Dodgers pitching prospect Ryan Pepiot, 24, is set to make his MLB debut today, starting against the Pittsburgh Pirates.
Pepiot, a 6-foot-3-inch righthanded pitcher from Westfield, Indiana, was drafted by the Dodgers in the third round (102nd pick overall) of the 2019 MLB draft out of Butler University.
While in college, Pepiot was 14-8 with a 3.61 ERA in 42 games pitched. He pitched 219.1 innings at Butler, racking up 306 strikeouts and a 1.277 WHIP. In 2019, Pepiot set records for both single-season (126) and career (306) strikeouts at Butler, en route to becoming to the highest draft pick in school history at the time.
Since being drafted, Pepiot has quickly established himself as one of the top pitching prospects in the Dodgers organization. He is 7-9 with a 3.75 ERA in 45 games pitched in the minor leagues. In 151 innings pitched, he has 194 strikeouts and a 1.252 WHIP.
Before this season, Pepiot was ranked the No. 59 prospect in baseball by Kiley McDaniel at ESPN, 99th at MLB.com, and 99th at Baseball America.
In AAA Oklahoma City this year, Pepiot is 2-0 with a 2.05 ERA in six games pitched. In 26.1 innings pitched this year, he has 36 strikeouts and a 1.139 WHIP. His strong start to the season earned him Pacific Coast League pitcher of the month honors for April.
His bread and butter as far as his pitching repertoire is concerned includes a very solid fastball sitting 94-96 mph that can touch 98 at times and one of the most dominant changeups in the Minors.
On 20-80 scouting reports, his changeup earns top-of-the-scale 80 grades from some evaluators for a low-80s weapon that fades before dropping as it approaches the plate. Pepiot also features an upper 80s power slider that moves in the opposite direction from his changeup that he’s also able to turn into more of a cutter.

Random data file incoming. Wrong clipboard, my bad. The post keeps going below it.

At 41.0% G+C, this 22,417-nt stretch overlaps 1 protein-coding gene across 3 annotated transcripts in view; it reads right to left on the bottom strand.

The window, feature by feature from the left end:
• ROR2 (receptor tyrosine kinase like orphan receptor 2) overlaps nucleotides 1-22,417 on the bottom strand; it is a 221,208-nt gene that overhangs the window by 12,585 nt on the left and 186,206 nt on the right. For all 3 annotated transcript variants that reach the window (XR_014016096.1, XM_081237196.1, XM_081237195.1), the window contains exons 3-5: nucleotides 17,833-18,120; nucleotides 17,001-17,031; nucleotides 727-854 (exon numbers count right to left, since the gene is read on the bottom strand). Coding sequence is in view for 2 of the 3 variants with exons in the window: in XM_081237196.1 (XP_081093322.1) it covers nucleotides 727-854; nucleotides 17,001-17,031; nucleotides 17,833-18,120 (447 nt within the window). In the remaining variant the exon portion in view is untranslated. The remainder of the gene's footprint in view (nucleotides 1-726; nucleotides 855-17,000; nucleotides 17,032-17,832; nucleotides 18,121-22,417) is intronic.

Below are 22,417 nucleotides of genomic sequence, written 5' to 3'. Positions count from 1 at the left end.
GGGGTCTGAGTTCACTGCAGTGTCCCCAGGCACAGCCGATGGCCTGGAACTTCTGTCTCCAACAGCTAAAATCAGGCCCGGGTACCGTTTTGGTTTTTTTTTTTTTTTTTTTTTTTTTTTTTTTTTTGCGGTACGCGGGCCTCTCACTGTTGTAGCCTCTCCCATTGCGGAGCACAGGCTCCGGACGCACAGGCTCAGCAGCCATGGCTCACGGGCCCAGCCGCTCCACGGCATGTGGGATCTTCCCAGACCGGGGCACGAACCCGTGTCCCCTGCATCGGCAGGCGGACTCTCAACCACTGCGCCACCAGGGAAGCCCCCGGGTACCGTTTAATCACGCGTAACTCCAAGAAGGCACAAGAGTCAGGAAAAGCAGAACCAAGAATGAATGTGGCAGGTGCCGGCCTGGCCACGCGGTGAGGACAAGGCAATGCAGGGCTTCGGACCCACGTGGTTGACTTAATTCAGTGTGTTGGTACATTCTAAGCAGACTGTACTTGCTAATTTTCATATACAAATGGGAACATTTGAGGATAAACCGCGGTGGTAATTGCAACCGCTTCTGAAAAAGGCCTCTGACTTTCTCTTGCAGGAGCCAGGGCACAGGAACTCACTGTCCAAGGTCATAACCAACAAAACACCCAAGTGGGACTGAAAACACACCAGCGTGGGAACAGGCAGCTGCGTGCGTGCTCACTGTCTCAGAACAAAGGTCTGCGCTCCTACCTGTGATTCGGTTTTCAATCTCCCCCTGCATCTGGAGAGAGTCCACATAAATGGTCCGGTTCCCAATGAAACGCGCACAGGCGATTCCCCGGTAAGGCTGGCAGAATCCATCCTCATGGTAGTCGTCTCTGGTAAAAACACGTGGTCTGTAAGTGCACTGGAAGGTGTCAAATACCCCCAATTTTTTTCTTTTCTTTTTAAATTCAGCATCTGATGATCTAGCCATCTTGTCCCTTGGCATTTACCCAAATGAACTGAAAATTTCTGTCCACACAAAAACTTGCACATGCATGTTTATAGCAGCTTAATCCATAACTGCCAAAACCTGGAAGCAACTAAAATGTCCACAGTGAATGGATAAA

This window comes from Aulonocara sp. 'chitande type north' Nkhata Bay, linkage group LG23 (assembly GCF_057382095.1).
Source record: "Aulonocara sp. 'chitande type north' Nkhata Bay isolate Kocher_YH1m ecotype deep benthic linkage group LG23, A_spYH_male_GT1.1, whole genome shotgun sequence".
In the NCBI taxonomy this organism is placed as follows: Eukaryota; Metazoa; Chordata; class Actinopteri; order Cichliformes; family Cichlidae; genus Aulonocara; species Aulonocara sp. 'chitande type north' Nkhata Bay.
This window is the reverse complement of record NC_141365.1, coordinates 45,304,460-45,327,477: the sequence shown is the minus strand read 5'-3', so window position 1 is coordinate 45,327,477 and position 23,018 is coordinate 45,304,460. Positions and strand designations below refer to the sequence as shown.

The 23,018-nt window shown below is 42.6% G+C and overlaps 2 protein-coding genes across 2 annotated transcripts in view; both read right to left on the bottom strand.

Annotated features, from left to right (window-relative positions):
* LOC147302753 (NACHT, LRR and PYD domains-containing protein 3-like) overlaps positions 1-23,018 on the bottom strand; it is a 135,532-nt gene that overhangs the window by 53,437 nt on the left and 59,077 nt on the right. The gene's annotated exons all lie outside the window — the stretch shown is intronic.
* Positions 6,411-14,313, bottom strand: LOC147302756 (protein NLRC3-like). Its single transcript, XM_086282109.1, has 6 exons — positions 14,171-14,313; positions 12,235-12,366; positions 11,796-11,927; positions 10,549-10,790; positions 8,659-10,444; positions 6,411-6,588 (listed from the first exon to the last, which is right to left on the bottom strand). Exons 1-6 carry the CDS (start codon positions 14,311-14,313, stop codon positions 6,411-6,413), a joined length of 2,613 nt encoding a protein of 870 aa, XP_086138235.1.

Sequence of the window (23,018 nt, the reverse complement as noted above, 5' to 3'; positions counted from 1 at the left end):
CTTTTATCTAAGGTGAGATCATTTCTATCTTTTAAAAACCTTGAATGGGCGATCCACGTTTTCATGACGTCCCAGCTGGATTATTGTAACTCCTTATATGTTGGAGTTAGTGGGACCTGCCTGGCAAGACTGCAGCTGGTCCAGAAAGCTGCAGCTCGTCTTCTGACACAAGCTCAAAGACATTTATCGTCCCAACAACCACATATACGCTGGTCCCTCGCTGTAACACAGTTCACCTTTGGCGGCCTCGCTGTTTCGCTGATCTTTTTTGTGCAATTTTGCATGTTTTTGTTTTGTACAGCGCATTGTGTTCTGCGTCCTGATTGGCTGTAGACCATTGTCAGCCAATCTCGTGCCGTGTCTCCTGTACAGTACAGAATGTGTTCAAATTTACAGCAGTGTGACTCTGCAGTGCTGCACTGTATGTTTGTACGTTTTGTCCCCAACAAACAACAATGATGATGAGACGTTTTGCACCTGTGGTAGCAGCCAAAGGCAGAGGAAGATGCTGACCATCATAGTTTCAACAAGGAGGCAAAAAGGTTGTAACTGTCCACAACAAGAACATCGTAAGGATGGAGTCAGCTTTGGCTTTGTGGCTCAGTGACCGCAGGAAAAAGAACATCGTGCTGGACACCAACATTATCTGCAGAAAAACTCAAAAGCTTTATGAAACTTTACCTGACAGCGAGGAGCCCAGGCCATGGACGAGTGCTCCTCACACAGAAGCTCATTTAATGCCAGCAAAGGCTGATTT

Talking with Dodgers reporter David Vassegh earlier this Spring, Pepiot told him that he was trying to get to a five-pitch mix, adding a sweeping slider and featuring a new grip on his curveball to hopefully get more precision and increase his ability to land the pitch for strikes.
Pepiot has excellent feel for his changeup, but he has struggled in his minor league career to locate his fastball with precision and to throw his slider for strikes. Evaluators believe he has the stuff to make him a mainstay in the front half of a big league rotation as long as he can polish up his command.
Even if he doesn’t make great strides with his command, evaluators believe his fastball/changeup combination is good enough that he should, at minimum, be a valuable piece in the bullpen as a multi-inning or high leverage reliever.
The Dodgers are currently in the first week of a marathon of games that sees them playing 31 games in 30 days, so spot starts will be needed during this stretch to provide some rest for the established rotation mainstays. Pepiot as well as veteran Robbie Erlin, who was called up last Saturday, are likely candidates to make one or more spot starts over this stretch.